11 August 2022

Top 9 Data Governance Best Practices

Data Governance Best Practices

With the increasing amount of data generated by enterprises, unless there is order by means of a data governance strategy and tools to execute the framework, there could be total chaos! According to a report by Forbes, IDC has forecasted that by 2025, 175 trillion gigabytes of data will be created globally.

Lack of data governance could lead to challenges in operations, security, decision-making, and several other issues as your organizational data increases. So, while you could be new to data governance or are looking for a starting point to work on your data governance strategy, we share some tried and tested best practices.

At To-Increase, we are a passionate bunch of people, working on resolving customer problems and over the years have built a master data management solution – MDM Studio, a data quality solution – Data Quality Studio, and recently launched a data entry solution – Data Entry Workflow.

We started with Connectivity Studio for data integration and distribution of data over 15 years ago. Connectivity Studio is the base for MDM Studio and offers more functionality for controlling when master data will be released by data stewards. In recent years, we have worked towards strengthening our master data story with MDM Studio and we have spoken to several prospects, customers, and partners regarding their data governance strategies, and data challenges, and gathered their requirements.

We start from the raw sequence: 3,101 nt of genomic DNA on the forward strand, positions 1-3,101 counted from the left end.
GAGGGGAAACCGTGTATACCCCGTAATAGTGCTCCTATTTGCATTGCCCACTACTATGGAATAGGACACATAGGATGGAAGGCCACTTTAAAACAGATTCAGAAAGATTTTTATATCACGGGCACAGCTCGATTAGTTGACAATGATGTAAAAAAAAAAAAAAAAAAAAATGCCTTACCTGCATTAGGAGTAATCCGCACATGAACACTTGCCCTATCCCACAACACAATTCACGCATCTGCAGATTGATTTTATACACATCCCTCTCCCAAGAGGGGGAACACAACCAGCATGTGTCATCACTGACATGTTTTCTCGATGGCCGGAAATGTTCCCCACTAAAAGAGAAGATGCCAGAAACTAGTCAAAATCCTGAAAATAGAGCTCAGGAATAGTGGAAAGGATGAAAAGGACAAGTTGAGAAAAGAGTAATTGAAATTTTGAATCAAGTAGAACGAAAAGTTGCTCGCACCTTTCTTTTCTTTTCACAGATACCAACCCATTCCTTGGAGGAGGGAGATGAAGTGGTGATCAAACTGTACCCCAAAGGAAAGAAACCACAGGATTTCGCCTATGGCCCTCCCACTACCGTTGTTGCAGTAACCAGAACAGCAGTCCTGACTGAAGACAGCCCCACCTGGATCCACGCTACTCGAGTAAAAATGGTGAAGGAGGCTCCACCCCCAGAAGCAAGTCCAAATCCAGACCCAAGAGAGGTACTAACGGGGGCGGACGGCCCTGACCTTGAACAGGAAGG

Therefore, we share some best practices to inspire you when you decide to work on your data governance strategy. We understand that every organization has different business requirements and that you would have to work on your data governance strategies based on those. Through this blog, we hope to give you a starting point for your data governance framework.

Before we dive into the best practices, let’s look at the meaning of a data governance framework.

What is a data governance framework?